In which Bond finds that he has company


Mr Bond

From the bunk in my cabin aboard the Hanjin Buenos Aires cargo ship, I pick up ‘The Quest for the Embrace’. Flicking to the flyleaf I discover a plain envelope inside, the flap tucked in but not sealed. As it rests in my hand I smell a recognisable perfume.

Turning it over I see the words ‘Mr Bond’ in a neat hand. Immediately I recognise the writing. And suddenly the perfume makes sense - ‘Lolita Lenpicka’ - worn by Moneypenny at milongas in Buenos Aires.

Inside, a sheaf of violet paper reads, “Bond, I hope this finds you well. I have escaped, in case you didn’t know. Your friends Hammond and Paul have arrived here in Bolivia. I said I will return to Argentina, but not with them, and not for MI6. I am too young for this game, and I sense you are too old. I will see you in Buenos Aires, old man. Let us dedicate our time to tango. Moneypenny”.

How on earth did Moneypenny know that I was here in a cargo ship heading towards the Atlantic ocean?

Moments later I hear an adjacent door slam and the rasp of a knock at my cabin. Opening the door my eyes focus on a silver key swinging from a tape with the sway of the ship. Mireille steps forward. “James, I fear that Paul’s pumpkin will have to take its chance...now, when do I get my first tango lesson?”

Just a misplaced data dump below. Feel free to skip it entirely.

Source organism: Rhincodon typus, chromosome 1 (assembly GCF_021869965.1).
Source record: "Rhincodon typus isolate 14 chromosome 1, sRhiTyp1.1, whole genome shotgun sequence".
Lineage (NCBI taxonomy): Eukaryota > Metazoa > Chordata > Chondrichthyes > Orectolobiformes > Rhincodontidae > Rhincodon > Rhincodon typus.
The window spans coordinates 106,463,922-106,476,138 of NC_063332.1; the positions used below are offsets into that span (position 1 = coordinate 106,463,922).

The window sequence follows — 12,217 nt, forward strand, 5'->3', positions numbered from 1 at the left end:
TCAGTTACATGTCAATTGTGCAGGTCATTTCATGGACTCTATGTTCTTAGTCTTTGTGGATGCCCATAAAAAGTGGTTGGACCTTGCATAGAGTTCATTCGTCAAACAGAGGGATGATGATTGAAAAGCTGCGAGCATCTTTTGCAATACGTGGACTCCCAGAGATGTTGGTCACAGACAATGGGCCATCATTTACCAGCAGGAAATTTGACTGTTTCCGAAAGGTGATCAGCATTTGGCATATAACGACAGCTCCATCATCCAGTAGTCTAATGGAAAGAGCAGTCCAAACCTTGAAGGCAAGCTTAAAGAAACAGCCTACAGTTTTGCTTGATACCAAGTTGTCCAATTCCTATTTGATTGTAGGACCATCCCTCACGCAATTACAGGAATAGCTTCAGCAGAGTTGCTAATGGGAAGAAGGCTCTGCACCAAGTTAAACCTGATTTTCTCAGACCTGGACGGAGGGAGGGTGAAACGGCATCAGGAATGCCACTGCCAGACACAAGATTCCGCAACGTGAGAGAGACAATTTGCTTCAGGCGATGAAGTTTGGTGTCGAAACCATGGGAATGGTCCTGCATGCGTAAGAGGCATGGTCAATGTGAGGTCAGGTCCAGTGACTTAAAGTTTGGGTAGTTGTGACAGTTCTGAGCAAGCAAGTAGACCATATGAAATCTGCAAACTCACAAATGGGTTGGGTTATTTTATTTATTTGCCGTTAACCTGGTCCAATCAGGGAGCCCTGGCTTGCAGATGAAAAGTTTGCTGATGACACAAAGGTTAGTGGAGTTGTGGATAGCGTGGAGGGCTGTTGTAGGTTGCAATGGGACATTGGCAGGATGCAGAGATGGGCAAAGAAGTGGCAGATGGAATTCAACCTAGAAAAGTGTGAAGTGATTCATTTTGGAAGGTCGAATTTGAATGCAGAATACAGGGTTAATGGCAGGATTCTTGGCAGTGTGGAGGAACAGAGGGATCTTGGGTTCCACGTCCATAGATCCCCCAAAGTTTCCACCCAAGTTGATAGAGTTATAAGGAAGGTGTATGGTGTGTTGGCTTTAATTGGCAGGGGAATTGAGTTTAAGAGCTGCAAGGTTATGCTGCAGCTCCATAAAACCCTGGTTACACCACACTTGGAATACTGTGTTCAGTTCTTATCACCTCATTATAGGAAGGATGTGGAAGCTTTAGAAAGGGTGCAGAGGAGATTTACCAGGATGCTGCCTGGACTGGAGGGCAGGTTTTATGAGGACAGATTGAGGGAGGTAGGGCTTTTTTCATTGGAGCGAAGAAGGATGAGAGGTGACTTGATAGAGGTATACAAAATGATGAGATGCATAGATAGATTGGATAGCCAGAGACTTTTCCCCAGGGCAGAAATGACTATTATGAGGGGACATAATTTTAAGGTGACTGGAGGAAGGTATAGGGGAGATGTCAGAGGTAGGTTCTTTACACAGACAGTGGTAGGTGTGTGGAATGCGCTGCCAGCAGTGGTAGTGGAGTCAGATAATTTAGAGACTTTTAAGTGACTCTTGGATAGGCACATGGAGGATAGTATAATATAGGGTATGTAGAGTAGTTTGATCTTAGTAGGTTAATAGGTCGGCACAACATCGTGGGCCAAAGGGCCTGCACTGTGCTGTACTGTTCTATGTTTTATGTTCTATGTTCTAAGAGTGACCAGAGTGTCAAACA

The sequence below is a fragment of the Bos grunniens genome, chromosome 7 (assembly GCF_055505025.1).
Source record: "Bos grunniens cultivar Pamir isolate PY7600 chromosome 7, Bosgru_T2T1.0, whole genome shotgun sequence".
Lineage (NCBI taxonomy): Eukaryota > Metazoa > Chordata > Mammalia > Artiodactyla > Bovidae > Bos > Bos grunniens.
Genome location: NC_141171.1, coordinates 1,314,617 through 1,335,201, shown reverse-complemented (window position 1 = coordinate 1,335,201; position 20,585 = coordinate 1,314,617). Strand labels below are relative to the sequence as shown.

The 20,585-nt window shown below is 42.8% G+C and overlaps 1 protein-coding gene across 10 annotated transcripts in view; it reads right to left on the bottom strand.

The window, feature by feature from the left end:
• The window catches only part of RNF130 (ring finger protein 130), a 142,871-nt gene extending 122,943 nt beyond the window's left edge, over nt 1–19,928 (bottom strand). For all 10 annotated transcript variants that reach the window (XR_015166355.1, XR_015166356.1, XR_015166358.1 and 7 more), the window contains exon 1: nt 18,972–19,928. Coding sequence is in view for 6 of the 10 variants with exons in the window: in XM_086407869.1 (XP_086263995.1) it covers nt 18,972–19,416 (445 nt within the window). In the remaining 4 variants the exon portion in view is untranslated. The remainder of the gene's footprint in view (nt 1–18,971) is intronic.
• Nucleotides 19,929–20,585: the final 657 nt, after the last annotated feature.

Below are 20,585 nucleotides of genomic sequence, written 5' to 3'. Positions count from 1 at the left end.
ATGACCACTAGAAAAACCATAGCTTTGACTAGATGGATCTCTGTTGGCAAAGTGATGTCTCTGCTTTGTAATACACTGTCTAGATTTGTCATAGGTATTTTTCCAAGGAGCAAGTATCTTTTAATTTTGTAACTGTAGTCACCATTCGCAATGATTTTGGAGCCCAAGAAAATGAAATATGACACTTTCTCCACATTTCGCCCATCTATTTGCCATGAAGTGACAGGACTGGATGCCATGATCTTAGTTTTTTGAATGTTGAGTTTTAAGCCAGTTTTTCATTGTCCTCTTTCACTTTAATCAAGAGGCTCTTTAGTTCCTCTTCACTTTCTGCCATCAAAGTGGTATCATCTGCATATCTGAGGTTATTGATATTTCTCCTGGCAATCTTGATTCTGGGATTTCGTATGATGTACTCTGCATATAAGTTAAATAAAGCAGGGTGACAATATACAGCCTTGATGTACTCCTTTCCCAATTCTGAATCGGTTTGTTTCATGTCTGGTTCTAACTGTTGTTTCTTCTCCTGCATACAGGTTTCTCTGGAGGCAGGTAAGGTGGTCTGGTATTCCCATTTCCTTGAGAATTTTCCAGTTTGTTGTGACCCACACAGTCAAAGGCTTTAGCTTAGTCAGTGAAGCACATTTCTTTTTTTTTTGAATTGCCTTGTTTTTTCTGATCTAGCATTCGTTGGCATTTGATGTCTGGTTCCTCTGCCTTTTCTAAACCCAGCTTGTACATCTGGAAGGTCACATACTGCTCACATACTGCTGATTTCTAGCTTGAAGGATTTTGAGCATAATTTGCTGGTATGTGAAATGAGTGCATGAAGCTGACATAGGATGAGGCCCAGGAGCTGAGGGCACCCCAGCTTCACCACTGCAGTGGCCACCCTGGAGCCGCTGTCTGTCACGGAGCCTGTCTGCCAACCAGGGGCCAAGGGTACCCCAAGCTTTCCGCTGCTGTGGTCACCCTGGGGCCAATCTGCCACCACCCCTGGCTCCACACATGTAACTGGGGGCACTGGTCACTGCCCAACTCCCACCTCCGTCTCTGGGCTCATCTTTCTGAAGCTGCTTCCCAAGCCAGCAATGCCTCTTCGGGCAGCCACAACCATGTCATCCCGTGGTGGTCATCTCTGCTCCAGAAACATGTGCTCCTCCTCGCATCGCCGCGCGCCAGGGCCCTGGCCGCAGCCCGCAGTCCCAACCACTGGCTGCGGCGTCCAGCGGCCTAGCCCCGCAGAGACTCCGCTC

“Mireille, what on earth are you doing here?”, I stutter, “and how did you get this?”, I continue as I exchange the key for the envelope. “James, Moneypenny knew that I am the only person you really trust. The book is from me. You are not the only one who is not too old for an adventure, despite what Moneypenny may say”, she adds with her usual smile. “And with 20 more days at sea, I reckon I will become quite the tanguera under your tuition!”.

“Well, I wondered how I would survive on this dreadful ship”, I retort. “There is no time like the present. Your first tango lesson will be on deck at noon. Don’t be late”. With that, I usher Mireille from the cabin and sink into the brown leather chair.

‘So that’s three of us that have jumped ship - so to speak - me, Moneypenny and Mirelle’, I say to myself. I wonder who will be next?

Two hours later I climb the grey steel staircase leading to the aft deck. Mireille is already there, her blonde hair caught by a gentle breeze, her tango shoes glinting in the midday sunshine. Canaro’s ‘Poema’ drifts from the gramophone. “Shall we start with the embrace?”, I ask. “On that topic, your book has been really quite helpful”, I add as we start a tango walk towards the quarterdeck.



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